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Pets and Disasters

Make arrangements for your pets as part of your household disaster planning. If you must evacuate your home, it's always best to take your pets with you.

For health and space reasons, pets are only allowed in selected public emergency shelters. The key to preparedness is to plan ahead to ensure their care.

Before a disaster or emergency

Contact your local animal shelter, humane society, veterinarian or emergency management office for information on shelters available and other resources for pets or livestock in an emergency. Find out the locations of shelters for pets and livestock in emergencies. Also, see if your veterinarian will board or care for animals in an emergency.

If planning to travel with your pet, purchase a pet kennel or carrier that allows your pet room to stand up and turn around inside.

  • Train your pet to become comfortable with the carrier.
  • Use a variety of training methods such as feeding it in the carrier or placing a favorite toy or blanket inside.

If your pet is on medication or a special diet, make sure to check with your veterinarian for instructions for  emergencies:

  • Stock an extra supply of medications
  • Place an identification tag with your name, address, and phone number on each animal
  • If your dog normally wears a chain link "choker" collar, change this for a leather or nylon collar 
  • Keep your pet's shots current and have the records in your emergency kit
  • Most kennels require proof of current rabies and distemper vaccinations before accepting a pet
  • Contact motels and hotels in communities outside of your area and find out if they will accept pets in an emergency

When assembling emergency supplies for the household, include items for pets:

  • Extra food (dry or canned).Store the food in sturdy containers.)
  • Kitty litter
  • Large capacity self-feeder and water dispenser
  • Extra medications

Trained Guide Dogs

In most states, trained guide dogs for the blind, hearing impaired or handicapped will be allowed to stay in emergency shelters with their owners. Check with local emergency management officials for more information.

During an emergency

Bring your pets inside immediately. Animals have instincts about severe weather changes and will often isolate themselves if they are afraid. Bringing them inside early can stop them from running away. Never leave a pet outside or tied up during a storm.

If you evacuate and have to leave your pet at home, prepare a safe location for it and arrange for a caretaker or neighbor to provide food and water after the hurricane.

  • Leave food in a sturdy container that the pet cannot overturn.
  • Leave at least a week's supply of dry food (The food should not be moistened because it may turn rancid).
  • Put pet toys and blankets with the pet.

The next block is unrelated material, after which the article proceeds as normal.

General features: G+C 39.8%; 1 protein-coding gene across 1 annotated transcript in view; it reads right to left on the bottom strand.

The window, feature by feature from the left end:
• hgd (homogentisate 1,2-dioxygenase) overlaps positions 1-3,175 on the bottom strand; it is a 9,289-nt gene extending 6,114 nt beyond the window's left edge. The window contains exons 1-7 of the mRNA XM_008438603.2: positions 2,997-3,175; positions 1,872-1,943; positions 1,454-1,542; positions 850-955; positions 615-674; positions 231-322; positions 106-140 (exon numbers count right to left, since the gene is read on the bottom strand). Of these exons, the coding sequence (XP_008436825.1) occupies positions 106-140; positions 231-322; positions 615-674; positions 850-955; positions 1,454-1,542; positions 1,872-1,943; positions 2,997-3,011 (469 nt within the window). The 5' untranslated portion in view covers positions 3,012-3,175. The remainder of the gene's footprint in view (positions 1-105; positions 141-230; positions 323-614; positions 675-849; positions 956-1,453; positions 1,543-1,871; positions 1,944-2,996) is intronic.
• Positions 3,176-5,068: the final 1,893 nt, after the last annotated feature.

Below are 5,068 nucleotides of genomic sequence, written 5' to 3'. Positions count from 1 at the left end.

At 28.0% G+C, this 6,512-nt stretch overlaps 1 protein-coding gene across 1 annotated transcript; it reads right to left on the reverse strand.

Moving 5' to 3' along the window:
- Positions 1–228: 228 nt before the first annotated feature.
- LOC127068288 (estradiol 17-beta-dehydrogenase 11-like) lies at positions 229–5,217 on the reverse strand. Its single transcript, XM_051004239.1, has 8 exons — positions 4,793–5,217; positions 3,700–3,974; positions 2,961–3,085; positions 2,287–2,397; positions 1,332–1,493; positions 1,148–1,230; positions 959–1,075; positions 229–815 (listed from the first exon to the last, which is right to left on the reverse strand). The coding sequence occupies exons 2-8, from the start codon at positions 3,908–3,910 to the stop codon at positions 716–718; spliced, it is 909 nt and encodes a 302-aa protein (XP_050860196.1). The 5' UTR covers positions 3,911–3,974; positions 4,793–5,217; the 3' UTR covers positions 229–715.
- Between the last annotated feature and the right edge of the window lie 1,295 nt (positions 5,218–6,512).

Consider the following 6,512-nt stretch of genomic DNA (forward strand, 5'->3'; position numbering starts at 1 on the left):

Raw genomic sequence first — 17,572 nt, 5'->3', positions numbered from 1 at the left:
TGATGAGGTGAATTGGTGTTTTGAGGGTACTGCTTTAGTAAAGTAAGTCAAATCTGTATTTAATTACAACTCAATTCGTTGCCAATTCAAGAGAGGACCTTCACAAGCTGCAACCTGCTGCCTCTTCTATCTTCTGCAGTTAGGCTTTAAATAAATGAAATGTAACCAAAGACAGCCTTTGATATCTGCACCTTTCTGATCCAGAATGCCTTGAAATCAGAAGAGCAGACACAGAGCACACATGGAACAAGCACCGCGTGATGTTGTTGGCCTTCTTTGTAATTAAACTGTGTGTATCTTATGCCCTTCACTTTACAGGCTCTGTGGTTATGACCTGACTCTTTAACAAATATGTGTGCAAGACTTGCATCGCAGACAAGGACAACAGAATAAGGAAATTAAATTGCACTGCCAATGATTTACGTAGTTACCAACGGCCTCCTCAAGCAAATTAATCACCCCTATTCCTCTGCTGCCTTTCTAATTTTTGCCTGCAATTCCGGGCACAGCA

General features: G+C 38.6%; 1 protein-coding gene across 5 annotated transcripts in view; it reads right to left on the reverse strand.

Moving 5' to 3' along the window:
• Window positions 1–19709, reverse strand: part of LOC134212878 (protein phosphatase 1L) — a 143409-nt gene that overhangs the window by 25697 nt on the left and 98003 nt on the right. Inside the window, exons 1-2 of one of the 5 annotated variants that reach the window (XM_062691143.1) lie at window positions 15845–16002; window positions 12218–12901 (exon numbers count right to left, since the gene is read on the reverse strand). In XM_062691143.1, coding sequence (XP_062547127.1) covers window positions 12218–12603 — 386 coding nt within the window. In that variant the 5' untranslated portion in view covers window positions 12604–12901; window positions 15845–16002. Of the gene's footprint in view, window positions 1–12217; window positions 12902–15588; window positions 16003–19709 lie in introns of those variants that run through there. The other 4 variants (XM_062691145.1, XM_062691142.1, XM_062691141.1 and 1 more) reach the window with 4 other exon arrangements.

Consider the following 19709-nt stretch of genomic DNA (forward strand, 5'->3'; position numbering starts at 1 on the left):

• Leave water in a sturdy, no-spill container. Two water containers are better than one.
    • If possible, open a faucet slightly and let the water drip into a big container.
    • Make sure water bowls can't be overturned if the animal panics.
    • Large dogs may be able to obtain fresh water from a partially filled bathtub.
  • Replace a chain link "choker" collar with a leather or nylon collar.
    • Make sure the collar has tags and identification.
  • Separate dogs and cats.
    • Even if your dogs and cats normally get along, the anxiety of an emergency situation can cause pets to act irrationally.
  • Keep small pets away from cats and dogs.
  • If you evacuate and plan to take your pets, remember to bring your pet's medical records and medicines with your emergency supplies.
  • Make special arrangements that allow pet birds to eat daily. Birds must eat daily to survive.
    • In an emergency, you may have to leave your birds behind.
    • Talk with your veterinarian or local pet store about special food dispensers that regulate the amount of food a bird is given.
    • Make sure that the bird is caged and the cage is covered by a thin cloth or sheet to provide security and filtered light.

After an emergency

If after a disaster you have to leave town, take your pets with you. Pets are unlikely to survive on their own.

In the first few days after the disaster, leash your pets when they go outside. Always maintain close contact. Familiar scents and landmarks may be altered and your pet may become confused and lost.

Also, snakes and other dangerous animals may be brought into the area with flood water. Downed power lines are a hazard. The behavior of your pets may change after an emergency. Normally quiet and friendly pets may become aggressive or defensive. Watch animals closely. Leash dogs and place them in a fenced yard with access to shelter and water.

This page last reviewed on Aug 14, 2014 report errors on this page e-mail email this page print print 
Mississippi State Department of Health 570 East Woodrow Wilson Dr Jackson, MS 39216 866-HLTHY4U web@HealthyMS.com
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